Contactless proximity payments using near field communications (NFC) are attracting an increasing amount of attention these days. Currently, the two most widely-promoted NFC mobile wallets are the Google Wallet and the ISIS wallet.  Both wallets are mobile applications that allow a consumer to securely store credit, debit and other card information on  a special piece of hardware, accessible through  a digital ‘wallet’ on a smart phone.  The consumer is then able to “tap-n-pay” for goods and services at the point of sale, as well as potentially receive and redeem merchant offers.  Skeptics of NFC mobile payments continue to emphasize the consumer and merchant adoption hurdles, but these don’t seem to prevent NFC proponents such as Google and ISIS from being bullish about the prospects for their respective NFC mobile wallets.  By spring 2012, both wallets will have launched and will be competing for market share in the emerging mobile payments space.  So assuming consumers are convinced that it’s cool(er) to tap-n-pay, which wallet will they choose? The chart below provides a side-by-side comparison of the Google and ISIS wallets as they stand today.

 Click here to view the table.

Google Wallet is a Google branded mobile wallet initially launched with partners Citibank, MasterCard and First Data.   ISIS is a joint venture among AT&T, T-Mobile and Verizon.  While the features of both wallets are largely the same, there are notable differences in approach.  Having launched at the end of the summer of 2011, Google seems to believe the competitive advantage is gained by being the first to market notwithstanding any perceived use limitations.  By contrast, ISIS has conceded the inaugural launch head start to Google and instead focused on growing its list of handset manufacturers and payment network partners prior to launch in the first half of 2012.  Currently, the Google Wallet only works on the Sprint network with the Nexus S 4G handset.  ISIS promises consumers ISIS wallet operability on a myriad of handsets and one can only surmise that the ISIS wallet will also be available on the networks of the three telecommunication partners – AT&T, T-Mobile and Verizon.  Just last month, HTC, LG, Motorola Mobility, RIM, Samsung Mobile and Sony Ericson promised to introduce NFC-enabled handsets that implement the ISIS NFC and technology standards.  But this is not a commitment to support ISIS per se because, according to the NFC Times, the ISIS NFC and technology standards follow global standards.  There are also no commitments about when these handsets will become commercially available for purchase.   Google has countered with a similar promise to ensure more handsets support the Google Wallet, and its purchase of Motorola Mobility may well put Google in a position to deliver on that promise at least as it relates to Motorola handsets.  Both Google and ISIS are also making efforts to add NFC functionality to non-NFC phones, using NFC stickers, which would bridge the potential phone gap.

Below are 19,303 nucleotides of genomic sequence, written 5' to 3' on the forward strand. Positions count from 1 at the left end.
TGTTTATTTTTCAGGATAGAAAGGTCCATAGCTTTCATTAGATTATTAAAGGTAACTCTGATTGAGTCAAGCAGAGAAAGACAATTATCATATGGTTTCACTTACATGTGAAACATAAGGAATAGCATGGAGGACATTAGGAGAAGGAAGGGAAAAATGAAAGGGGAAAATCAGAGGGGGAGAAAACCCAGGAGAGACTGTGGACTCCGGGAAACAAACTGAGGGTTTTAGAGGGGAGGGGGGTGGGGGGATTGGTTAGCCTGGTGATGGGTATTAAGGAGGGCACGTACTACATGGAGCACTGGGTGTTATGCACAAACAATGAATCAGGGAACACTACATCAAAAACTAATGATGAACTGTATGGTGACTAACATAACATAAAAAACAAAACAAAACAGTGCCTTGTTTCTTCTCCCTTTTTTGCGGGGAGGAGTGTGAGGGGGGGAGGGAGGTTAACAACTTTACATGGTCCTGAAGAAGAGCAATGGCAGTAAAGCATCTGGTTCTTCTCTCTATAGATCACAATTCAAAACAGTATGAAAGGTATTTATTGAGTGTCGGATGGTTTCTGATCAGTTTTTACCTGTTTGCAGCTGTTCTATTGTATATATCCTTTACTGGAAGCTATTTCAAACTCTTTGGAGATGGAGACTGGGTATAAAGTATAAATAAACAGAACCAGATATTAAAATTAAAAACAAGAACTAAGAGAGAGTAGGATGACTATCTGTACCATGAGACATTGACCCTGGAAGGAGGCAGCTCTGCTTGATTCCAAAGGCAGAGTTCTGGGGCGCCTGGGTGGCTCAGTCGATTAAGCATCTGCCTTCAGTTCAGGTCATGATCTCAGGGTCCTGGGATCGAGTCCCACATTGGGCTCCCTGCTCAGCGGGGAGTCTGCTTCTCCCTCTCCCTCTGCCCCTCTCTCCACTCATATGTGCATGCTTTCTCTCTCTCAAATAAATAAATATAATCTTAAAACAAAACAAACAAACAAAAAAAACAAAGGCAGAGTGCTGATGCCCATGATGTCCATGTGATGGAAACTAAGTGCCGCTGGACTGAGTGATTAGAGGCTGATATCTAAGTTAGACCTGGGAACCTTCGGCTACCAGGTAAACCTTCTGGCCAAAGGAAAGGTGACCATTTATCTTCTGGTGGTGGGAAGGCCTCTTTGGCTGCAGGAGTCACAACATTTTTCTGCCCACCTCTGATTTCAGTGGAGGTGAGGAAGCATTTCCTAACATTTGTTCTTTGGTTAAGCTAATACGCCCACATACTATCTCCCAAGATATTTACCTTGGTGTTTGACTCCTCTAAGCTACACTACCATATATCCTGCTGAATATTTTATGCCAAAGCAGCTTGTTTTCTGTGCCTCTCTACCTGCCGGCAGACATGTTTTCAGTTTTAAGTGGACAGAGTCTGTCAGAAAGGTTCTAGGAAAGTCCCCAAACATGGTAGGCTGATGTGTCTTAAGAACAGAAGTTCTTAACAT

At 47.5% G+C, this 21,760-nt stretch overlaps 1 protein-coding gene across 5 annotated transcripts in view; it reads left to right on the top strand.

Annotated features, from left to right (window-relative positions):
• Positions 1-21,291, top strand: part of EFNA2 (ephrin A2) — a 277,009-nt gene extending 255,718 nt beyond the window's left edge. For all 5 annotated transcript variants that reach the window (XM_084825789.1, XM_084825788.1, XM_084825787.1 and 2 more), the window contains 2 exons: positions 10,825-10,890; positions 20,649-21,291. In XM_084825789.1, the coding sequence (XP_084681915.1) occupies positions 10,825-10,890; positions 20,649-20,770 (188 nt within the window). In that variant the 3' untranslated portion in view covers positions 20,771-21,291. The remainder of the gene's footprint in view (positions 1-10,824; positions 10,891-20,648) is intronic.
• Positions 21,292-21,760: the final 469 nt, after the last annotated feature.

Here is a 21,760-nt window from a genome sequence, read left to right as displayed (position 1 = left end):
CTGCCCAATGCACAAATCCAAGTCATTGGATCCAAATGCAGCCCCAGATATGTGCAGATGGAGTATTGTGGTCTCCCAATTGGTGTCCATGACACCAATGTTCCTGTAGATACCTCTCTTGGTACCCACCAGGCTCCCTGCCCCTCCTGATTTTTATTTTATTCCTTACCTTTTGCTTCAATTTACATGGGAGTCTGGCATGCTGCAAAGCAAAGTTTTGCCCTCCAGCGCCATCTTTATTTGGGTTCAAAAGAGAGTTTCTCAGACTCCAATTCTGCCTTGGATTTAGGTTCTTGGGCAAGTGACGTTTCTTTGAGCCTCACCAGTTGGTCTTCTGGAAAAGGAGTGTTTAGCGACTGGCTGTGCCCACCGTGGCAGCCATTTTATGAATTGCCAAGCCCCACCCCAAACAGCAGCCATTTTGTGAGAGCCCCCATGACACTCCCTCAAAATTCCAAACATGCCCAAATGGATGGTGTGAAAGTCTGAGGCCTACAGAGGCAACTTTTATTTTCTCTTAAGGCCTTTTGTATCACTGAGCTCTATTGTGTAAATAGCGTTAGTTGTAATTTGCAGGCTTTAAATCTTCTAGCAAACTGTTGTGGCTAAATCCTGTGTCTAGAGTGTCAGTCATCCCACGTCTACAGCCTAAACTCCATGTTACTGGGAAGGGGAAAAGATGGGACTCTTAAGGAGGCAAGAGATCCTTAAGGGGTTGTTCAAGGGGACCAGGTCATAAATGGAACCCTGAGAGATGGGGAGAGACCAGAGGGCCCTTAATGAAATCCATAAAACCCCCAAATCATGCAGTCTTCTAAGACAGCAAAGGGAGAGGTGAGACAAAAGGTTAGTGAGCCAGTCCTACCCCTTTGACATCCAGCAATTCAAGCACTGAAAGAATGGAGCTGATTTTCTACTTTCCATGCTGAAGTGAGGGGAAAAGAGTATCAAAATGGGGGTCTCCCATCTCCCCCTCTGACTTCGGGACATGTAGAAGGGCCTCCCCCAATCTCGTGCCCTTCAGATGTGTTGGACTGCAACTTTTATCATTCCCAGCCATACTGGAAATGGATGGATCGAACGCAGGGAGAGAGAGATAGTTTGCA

Another notable difference is the payment instruments supported by each wallet.  Both wallets aspire to be “open” to payment instruments from multiple payment brands and banks. ISIS has recently entered  to support the four major card networks Visa, MasterCard, American Express, and Discover, while the Google Wallet currently only allows a user to pay with a Citibank/MasterCard credit card, gift cards and a Google branded prepaid card.  However, users receive a free $10 in the Google prepaid card account upon activation and can ‘top-up’ the prepaid card with any credit or debit card.  Along with promises to support more payment cards and networks, Google envisions its wallet to be the keeper of more than just cards, eventually supporting boarding passes, event tickets, and keys. 

As far as unique features go, Google and ISIS have been touting different aspects of their respective wallet services.  Google is heavily promoting its ‘Single Tap’ feature which allows consumers to purchase an item, redeem offers and earn loyalty credit with a single tap of the phone to a merchant’s NFC terminal.  This is only available at select merchants.  (See “Marquee Merchants” in the chart below). Without Single Tap, a Google Wallet user could pay with the Google Wallet wherever MasterCard Paypass is accepted but would need to show the offer to the cashier at checkout for redemption.  ISIS has partnered with the Utah transit system to allow consumers to use the ISIS wallet to pay for transit fare by tapping an electronic fare reader on a bus or train platform.  According to ISIS, this would be the first commercially available mobile transportation fare program in the United States.  

Both Google and ISIS are counting on widespread adoption of their respective wallets – how many NFC wallets will the U.S. market support, or will consumers sign up and use more than one?